KUALA LUMPUR, Oct 7 ― After having attended home-based online classes for months, Alina (not her real name) felt nervous at the thought of returning to school.

This 10-year-old girl, who lived here with her single father, not only had to cope with social anxiety but was also ashamed of the scars on her hands and legs as a result of the frequent beatings she endured from her father who had been under too much stress after he lost his job last year following the enforcement of the movement control order (MCO).

He took out his anger and frustration on his daughter and warned her not to tell anyone about the beatings.

Alina felt hopeless as she had no one to talk to about her problems. In fact, the girl even contemplated suicide at one point because she no longer wanted to live in an abusive environment.

Fortunately for Alina, a neighbour came to know of her plight and reported the matter to the authorities. The girl is now in safe hands.

According to The State of the World’s Children 2021 report by the United Nations Children’s Fund (Unicef), titled “On My Mind: Promoting, Protecting and Caring for Children’s Mental Health”, at least one in seven children and young people around the world lived under stay-at-home policies for most of 2020, leading to them developing feelings of anxiety, depression and isolation.

In Malaysia, statistics on suicides released by the police in July this year revealed that 872 or half of the cases recorded between January 2019 and May 2021 involved adolescents aged between 15 and 18.

Meanwhile, the 2019 National Health and Morbidity Survey findings revealed that 424,000 children in Malaysia had mental health problems.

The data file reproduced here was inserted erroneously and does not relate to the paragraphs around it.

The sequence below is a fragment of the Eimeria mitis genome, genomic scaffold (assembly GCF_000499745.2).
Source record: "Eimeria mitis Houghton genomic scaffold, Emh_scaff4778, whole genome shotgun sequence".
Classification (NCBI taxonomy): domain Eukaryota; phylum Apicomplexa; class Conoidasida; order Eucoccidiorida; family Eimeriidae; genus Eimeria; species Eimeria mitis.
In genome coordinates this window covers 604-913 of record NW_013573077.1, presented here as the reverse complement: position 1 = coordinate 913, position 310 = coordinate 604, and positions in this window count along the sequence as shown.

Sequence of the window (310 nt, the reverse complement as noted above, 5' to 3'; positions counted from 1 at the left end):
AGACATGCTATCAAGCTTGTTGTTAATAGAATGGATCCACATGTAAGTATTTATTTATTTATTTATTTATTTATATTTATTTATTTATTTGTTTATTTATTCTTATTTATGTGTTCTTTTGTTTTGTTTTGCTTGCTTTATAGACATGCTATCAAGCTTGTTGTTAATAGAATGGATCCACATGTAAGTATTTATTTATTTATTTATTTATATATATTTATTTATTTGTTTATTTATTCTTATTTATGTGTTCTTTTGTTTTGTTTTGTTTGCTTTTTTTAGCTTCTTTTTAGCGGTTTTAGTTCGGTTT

Unicef Malaysia Chief of Child Protection Sarah Norton-Staal said even before Covid-19, children and young people carried the burden of mental health conditions without significant investment in addressing them.

“Since the start of the movement controls, children have had constrained access to socialisation, play and even physical contact, which are critical for their psychosocial well-being and development.

“Some of them may have experienced stress due to cramped living conditions, family financial pressure, family conflict and so forth. When children’s mental health is neglected, their ability to cope with stress, as well as their productivity, realising their potential and contributing back to the community are affected,” she told Bernama in an interview recently.

Back to school

Schools nationwide are reopening in stages starting October 3 after having been closed most of the time since the start of the MCO in March last year.

As children return to their face-to-face teaching and learning sessions, many are likely to be filled with anxiety. Some of them may be grieving over the loss of a loved one due to Covid-19, some may have suffered some form of abuse at home while others are likely experiencing some form of depression. 

Some children will struggle to learn in a classroom setting, trying to catch up with lessons they were not able to follow online. And, some children may have also developed other challenging emotional or behavioural problems, according to Unicef Malaysia Child Protection Specialist Selvi Supramaniam.

She said although many may find it exciting to return to school, it will be a challenging affair for teachers, parents and students.

She said in August 2020 Unicef Malaysia partnered with the Ministry of Education (MoE) and the International Association of Counselling Malaysia (PERKAMA International) to address the mental health aspect of children,